• Have regular check-in points during the internship to make sure the student is learning what they came to learn, and that you are providing that for them in the experiences and tasks you share.
  • Offer internship perks like borrowing equipment, going on important assignments, and reviewing proposals or client emails that deal with tricky situations.
  • Feed interns.  Don't hold them hostage for more than a few hours without feeding them.  Hangry interns make very cranky office mates.
  • Create additional space for an intern to share your desk or your office. Whether you work from home or from a studio space, just create a little extra space.  Creating a space helps interns know that they are special and important to you.  Warm fuzzies make happy office mates.
  • Allow interns to understand the financial aspects of running a business.  When this information is hidden from them, they may walk away with a glamorous view of what it's like to be a freelancer without understanding the real costs and expenses.  If you're at all concerned about your intern becoming your competition, sharing the financial realities makes it more clear as to whether they'll pursue photography as a hobby, business, or work for someone else.


  • Give an intern essential tasks in your business.  Not only are you setting them up for failure if they don't have the experience or training, but you're also putting your own business at risk.
  • Hide information from interns.  Trust is essential in this type of working relationship.  A non-disclosure agreement should be all you need to establish a code of trust between the two of you.  The more they learn about the business, the better informed they'll be in all of their future photography decisions, which creates a healthier photography community in general. 
  • Expect an intern to pick-up understanding just by watching you.  You need to explain a lot of what you're doing, how you're doing it, and why you're doing it along the way before an intern can really understand how to do something for you.
  • Lose patience.  Your professionalism toward your intern is just as important as your professionalism with your clients, and your intern will share the emotional experience of with you well beyond the time you spend together even if they disclose nothing about your business.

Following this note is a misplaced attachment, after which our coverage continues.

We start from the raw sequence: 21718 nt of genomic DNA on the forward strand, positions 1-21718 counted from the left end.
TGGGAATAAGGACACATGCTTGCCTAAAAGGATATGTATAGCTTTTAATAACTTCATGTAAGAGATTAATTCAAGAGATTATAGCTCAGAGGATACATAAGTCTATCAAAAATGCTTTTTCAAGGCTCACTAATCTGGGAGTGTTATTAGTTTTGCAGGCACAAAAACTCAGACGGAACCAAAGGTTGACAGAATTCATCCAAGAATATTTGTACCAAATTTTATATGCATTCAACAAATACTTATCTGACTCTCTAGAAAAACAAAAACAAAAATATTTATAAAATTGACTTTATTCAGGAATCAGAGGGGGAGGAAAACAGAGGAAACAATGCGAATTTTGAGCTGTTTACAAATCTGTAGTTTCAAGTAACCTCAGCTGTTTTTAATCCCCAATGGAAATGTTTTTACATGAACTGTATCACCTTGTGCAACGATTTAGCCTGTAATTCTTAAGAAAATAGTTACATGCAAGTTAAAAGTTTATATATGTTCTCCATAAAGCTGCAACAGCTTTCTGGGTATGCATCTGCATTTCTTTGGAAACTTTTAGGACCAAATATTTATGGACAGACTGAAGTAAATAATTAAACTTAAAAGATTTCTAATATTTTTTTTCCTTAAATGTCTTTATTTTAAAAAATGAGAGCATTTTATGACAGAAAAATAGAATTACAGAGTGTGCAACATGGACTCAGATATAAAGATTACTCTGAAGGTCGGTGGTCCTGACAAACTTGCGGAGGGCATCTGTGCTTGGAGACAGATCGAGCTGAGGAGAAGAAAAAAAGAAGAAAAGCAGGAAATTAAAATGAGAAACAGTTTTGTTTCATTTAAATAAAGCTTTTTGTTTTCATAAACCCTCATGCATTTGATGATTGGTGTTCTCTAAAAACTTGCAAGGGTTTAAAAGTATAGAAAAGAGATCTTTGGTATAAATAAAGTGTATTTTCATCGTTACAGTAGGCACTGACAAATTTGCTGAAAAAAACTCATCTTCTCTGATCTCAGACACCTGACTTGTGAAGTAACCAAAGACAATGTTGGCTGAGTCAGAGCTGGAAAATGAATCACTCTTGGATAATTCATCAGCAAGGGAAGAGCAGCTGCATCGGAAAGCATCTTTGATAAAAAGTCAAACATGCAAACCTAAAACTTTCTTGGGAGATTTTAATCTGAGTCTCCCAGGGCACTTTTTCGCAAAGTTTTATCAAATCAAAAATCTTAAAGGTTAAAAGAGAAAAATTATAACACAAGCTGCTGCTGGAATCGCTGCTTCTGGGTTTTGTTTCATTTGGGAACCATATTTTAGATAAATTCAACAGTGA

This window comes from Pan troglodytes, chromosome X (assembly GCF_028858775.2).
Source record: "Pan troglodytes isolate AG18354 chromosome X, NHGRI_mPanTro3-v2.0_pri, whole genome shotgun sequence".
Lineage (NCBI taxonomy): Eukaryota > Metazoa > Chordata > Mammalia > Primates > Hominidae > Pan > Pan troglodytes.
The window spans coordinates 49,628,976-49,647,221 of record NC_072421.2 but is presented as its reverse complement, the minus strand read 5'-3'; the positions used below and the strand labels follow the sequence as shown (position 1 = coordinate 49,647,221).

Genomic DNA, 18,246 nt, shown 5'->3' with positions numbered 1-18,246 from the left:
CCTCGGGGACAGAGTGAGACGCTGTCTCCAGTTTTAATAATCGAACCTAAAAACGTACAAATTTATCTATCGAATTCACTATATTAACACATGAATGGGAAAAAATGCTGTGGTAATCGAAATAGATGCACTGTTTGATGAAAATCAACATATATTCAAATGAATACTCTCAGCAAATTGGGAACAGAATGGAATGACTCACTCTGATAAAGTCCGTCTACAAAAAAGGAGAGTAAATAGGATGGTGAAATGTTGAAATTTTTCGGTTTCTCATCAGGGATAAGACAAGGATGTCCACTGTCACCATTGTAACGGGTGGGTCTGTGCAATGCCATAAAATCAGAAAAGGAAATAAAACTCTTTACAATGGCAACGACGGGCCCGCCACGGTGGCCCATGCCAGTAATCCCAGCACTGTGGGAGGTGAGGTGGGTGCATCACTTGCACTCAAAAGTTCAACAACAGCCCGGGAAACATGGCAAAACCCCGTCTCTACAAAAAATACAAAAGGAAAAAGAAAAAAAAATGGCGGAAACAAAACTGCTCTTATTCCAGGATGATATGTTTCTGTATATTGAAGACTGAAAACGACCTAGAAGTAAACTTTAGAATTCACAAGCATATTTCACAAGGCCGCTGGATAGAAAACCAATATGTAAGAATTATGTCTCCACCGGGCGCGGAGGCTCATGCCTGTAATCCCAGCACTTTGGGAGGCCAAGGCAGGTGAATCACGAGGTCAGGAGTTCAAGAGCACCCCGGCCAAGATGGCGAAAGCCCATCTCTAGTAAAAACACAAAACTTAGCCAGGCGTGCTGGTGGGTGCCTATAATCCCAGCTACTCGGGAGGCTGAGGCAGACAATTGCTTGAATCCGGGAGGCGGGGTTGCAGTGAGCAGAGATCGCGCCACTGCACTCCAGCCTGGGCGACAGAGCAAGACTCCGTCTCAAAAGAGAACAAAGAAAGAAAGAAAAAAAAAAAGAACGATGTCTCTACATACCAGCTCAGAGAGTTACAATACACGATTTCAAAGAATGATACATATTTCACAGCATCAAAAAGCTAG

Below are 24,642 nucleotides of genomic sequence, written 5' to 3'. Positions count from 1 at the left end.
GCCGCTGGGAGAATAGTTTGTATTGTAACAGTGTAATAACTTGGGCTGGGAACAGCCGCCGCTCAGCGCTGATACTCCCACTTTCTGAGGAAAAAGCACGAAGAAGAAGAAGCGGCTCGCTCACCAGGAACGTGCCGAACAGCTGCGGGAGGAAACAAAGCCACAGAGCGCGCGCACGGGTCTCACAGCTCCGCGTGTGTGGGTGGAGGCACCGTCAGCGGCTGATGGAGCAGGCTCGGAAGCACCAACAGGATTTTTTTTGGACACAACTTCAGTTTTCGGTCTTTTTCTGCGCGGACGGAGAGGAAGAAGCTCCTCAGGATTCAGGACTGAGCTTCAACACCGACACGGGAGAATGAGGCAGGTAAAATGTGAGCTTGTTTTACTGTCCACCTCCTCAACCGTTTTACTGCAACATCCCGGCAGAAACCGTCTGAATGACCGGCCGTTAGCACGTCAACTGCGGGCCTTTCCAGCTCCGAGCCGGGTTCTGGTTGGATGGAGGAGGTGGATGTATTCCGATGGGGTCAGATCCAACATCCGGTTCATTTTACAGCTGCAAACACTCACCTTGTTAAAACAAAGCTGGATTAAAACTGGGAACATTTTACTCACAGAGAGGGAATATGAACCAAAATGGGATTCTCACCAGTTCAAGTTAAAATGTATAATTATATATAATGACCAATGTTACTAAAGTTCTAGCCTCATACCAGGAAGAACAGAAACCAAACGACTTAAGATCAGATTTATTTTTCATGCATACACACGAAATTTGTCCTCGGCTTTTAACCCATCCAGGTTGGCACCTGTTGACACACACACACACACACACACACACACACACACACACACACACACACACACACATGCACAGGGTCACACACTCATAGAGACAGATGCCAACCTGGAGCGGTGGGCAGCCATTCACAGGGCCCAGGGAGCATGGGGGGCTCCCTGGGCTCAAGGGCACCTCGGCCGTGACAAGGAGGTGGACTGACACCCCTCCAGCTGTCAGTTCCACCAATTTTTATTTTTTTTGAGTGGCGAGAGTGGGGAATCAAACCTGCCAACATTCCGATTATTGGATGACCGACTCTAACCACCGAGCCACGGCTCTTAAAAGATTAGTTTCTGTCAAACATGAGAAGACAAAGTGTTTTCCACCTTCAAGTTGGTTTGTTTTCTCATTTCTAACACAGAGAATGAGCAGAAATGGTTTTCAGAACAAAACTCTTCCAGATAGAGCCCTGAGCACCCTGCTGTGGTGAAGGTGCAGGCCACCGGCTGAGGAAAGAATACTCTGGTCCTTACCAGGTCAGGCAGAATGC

• Take an intern for granted by expecting an intern to do something you'd normally pay someone else to do.  If you'd normally pay for it, you should be paying your intern for that task as well.
  • Forget that an internship is a mentorship not an apprenticeship.
  • Assume that every intern is going to turn around and create a full time business with what they've learned.  Many don't become your competition because they see how steep the learning curve really is once they've had a chance to experience it at the fullest.  Sometimes knowing more actually means that people decide being a photographer isn't the right thing for them, and your internship is a way for them to experience that without making a huge investment in gear, mistakes in their own business, or in an education that doesn't result in a job opportunity.
  • Get upset if they do become your competition.  If you can, try to hire them if you feel like they're a great fit, and hopefully you've educated them about why it's easier for them to work in your business than to go out on their own.

Anne Ruthmann is an architecture & lifestyle photographer in New York City. She spent 10 years practicing marketing & management in corporate and non-profit businesses before pursuing her passion for photography full-time in 2004 as an independent small business.  She loves helping freelancers find creative and smart solutions to business problems.  Stay in touch on Instagram, Twitter or Facebook.